On my magazines (Connections Magazine and AnswerStat) I put the address on the back cover.  This is in part to keep the front cover unadulterated but also because that is how Connections Magazine was when I bought it.  The last thing I want to do is mess around with the addressing.  If the USPS can’t read the addresses, I fear having thousands of them returned to me “undeliverable as addressed.”  Even worse would be for an entire printing to be rejected at the post office.

Although “upside down addressing” can be done on the back cover as well, I’ve yet to see an example.  It’s safe to say that, be it on the front or on the back, a cover redesign of my magazines will be required.  The good thing is that I have a year before it has to be implemented.

Until then, join me in checking out addresses on mailed magazines and watch everyone switch over to “upside down addressing.”

Learn more about writing and publishing in Peter’s new book: The Successful Author: Discover the Art of Writing and Business of Publishing. Get your copy today.

Peter Lyle DeHaan, PhD, is an author, blogger, and publisher with over 30 years of writing and publishing experience. Check out his book The Successful Author for insider tips and insights.

Categories
Healthcare Call Centers

A Tale of Two ATAs

This weekend I’m headed out to the ATA meeting in Washington.

You may be wondering, “Didn’t you just return from the ATA meeting in Washington?”

Ah, yes, but that was the American Telemedicine Association (aka ATA) meeting in Seattle, Washington.  Now I am going to the American Teleservices Association (aka ATA) “Washington Summit” in Washington, DC.

I know; I get confused, too.  The first ATA was for AnswerStat magazine; coverage will be in the June/July issue.  The second ATA is for Connections Magazine; coverage of that event will be in the June issue.

This is my second year attending the ATA Washington Summit.  I’m quite excited; it’s a great association, with wonderful leadership, and the members are first-class.  In addition to preparing attendees to meet with their Congressional representatives, there will also be some PAC (Political Action Committee) events and the SRO (Self-Regulatory Organization) will be discussed.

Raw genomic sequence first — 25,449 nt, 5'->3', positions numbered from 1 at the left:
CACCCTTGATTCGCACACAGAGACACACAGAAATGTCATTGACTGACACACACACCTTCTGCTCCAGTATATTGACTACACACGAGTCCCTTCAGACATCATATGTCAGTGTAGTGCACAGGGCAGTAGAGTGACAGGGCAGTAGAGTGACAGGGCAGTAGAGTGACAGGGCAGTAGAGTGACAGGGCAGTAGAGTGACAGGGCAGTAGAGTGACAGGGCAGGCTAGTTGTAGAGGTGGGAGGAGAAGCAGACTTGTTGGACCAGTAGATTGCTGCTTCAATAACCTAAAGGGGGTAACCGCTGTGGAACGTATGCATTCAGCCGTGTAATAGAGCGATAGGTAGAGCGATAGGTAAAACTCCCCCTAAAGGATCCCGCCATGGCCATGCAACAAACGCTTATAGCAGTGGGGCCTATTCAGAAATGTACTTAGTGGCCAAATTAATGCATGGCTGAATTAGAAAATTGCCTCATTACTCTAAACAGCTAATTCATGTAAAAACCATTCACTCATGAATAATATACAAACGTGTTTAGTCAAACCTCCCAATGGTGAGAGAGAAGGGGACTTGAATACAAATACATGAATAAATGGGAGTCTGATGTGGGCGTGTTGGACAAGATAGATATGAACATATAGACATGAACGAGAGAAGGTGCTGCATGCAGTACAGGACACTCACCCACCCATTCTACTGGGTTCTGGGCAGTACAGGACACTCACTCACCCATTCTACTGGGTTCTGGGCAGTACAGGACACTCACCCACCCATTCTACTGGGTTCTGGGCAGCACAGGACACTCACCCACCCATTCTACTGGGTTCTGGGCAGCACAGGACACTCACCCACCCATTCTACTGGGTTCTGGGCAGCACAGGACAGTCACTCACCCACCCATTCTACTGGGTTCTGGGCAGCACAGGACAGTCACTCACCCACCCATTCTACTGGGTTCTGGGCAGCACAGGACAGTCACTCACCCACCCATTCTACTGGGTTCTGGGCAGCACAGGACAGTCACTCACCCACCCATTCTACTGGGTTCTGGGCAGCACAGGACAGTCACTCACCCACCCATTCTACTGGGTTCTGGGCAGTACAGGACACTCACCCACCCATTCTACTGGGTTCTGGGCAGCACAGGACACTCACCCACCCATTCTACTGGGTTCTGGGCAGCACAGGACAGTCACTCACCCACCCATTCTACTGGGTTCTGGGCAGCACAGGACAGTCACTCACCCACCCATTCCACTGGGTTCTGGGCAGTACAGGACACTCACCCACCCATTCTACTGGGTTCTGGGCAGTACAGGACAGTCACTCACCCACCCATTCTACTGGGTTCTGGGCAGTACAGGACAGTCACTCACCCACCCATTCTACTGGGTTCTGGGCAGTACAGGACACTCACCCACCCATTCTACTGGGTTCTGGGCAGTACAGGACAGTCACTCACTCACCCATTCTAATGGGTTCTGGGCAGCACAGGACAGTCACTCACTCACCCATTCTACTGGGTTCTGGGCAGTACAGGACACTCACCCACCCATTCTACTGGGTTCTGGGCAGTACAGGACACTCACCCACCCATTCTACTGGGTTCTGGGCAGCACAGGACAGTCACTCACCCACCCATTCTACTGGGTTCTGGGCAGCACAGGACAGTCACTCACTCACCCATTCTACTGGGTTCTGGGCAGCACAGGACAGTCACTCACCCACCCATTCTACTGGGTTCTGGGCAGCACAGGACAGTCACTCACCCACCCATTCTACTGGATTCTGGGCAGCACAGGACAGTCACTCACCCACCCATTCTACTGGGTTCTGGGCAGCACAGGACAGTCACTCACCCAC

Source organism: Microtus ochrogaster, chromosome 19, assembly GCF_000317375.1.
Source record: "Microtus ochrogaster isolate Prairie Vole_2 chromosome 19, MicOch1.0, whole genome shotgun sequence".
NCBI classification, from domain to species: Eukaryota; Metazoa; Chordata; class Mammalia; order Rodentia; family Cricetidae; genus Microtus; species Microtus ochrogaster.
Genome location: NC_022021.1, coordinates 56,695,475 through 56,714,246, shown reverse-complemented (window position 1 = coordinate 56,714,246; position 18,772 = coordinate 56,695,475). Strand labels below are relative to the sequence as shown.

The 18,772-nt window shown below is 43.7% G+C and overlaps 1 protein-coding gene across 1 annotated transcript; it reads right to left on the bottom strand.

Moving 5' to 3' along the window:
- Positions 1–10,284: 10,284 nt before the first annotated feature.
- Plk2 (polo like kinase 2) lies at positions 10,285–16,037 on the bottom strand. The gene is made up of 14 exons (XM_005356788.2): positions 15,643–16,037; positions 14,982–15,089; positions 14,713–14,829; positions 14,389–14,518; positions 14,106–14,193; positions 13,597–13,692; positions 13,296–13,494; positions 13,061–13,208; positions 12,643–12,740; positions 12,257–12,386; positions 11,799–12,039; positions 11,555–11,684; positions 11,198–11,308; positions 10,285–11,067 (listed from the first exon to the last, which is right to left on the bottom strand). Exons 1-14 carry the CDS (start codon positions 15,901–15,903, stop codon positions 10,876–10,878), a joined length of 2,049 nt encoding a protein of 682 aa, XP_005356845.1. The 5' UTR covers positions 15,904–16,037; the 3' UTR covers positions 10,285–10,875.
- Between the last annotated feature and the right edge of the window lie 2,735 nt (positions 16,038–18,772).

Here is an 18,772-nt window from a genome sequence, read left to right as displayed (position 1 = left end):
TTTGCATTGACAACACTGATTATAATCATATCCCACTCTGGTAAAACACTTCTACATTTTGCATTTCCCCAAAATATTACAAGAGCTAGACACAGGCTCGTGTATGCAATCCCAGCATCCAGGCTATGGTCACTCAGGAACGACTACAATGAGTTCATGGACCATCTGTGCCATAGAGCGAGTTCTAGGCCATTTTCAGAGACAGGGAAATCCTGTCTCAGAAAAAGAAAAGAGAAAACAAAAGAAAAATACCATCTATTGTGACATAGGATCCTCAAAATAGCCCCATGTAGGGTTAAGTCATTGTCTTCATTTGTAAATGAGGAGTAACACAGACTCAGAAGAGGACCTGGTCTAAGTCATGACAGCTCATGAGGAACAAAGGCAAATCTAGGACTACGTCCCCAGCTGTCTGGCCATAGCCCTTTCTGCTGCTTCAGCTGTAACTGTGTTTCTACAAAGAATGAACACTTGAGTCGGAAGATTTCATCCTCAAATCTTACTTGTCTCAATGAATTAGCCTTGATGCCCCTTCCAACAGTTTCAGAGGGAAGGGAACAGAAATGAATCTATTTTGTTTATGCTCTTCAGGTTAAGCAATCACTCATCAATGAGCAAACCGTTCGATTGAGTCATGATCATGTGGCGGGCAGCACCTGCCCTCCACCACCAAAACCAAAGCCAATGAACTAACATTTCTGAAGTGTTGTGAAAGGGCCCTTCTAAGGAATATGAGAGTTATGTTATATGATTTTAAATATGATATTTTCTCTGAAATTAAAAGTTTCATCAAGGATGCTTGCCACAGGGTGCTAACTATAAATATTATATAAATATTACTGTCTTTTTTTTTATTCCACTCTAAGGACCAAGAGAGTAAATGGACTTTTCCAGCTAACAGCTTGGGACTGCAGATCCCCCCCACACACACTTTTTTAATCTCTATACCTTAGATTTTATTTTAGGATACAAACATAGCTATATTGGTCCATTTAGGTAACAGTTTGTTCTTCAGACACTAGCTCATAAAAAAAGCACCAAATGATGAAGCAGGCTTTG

For this trip I was fortunate to book a direct flight from Grand Rapids (about an hour north of were I live); that’s a welcome bonus.  Flying out of Kalamazoo (the closest airport to me) always requires a connection — unless my destination happens to be a hub city!  So, I will gladly drive a bit to enjoy a direct flight.  The only downside — which is minor — is less travel time to spend reading and listening to podcasts.

So, this blog will be idle for a few days, but I am sure I will have lots to share when I return.

Peter Lyle DeHaan, PhD, is the publisher and editor-in-chief of AnswerStat and Medical Call Center News, covering the healthcare call center industry.

Categories
Healthcare Call Centers

I’m Back!

I survived the rigors of air travel and have safely returned from a successful trip to the American Telemedicine Association Annual convention. My AnswerStat magazine co-sponsored a three-hour session, “The Medical Call Center’s Role in Telemedicine.” It was fun to moderate the event and meet attendees. All of my conference objectives were met, including generating interest among potential writers. I even have some ideas for new advertisers!

I will share about the convention tomorrow. In the meantime, here are some of the random observations:

  • The American Telemedicine Association puts on a well-organized and professional event. I was honored to be part of it.
  • It’s always exciting to meet people you’ve only known through email and the phone.
  • After bragging about my packing expertise, I found that a shoulder bag was a bit optimistic, so I resorted to a wheelie; I had room to spare. That was good because I picked up a lot of literature at the convention.
  • Airport food is getting better, with more variety; airline food is getting worse and is even less healthy—if that is possible. In my $5 “snack” I ingested a day’s worth of saturated fat; the only semi-nutritious item was a slab of processed cheese.
  • I listened to several hours of podcasts on my iPod, which was an enjoyable diversion on the plane.
  • I also read four books—yes four! They didn’t require a great deal of focus, which was good, since there are a great deal of distractions when flying.
  • I made connections at Detroit Metro, which is my favorite airport. Even if I don’t need to, I usually ride the tram just for fun and I am pleasantly awed with the animated fountain.

Tomorrow, I will tell you about my adventure in procuring breakfast.

Peter Lyle DeHaan, PhD, is the publisher and editor-in-chief of AnswerStat and Medical Call Center News, covering the healthcare call center industry.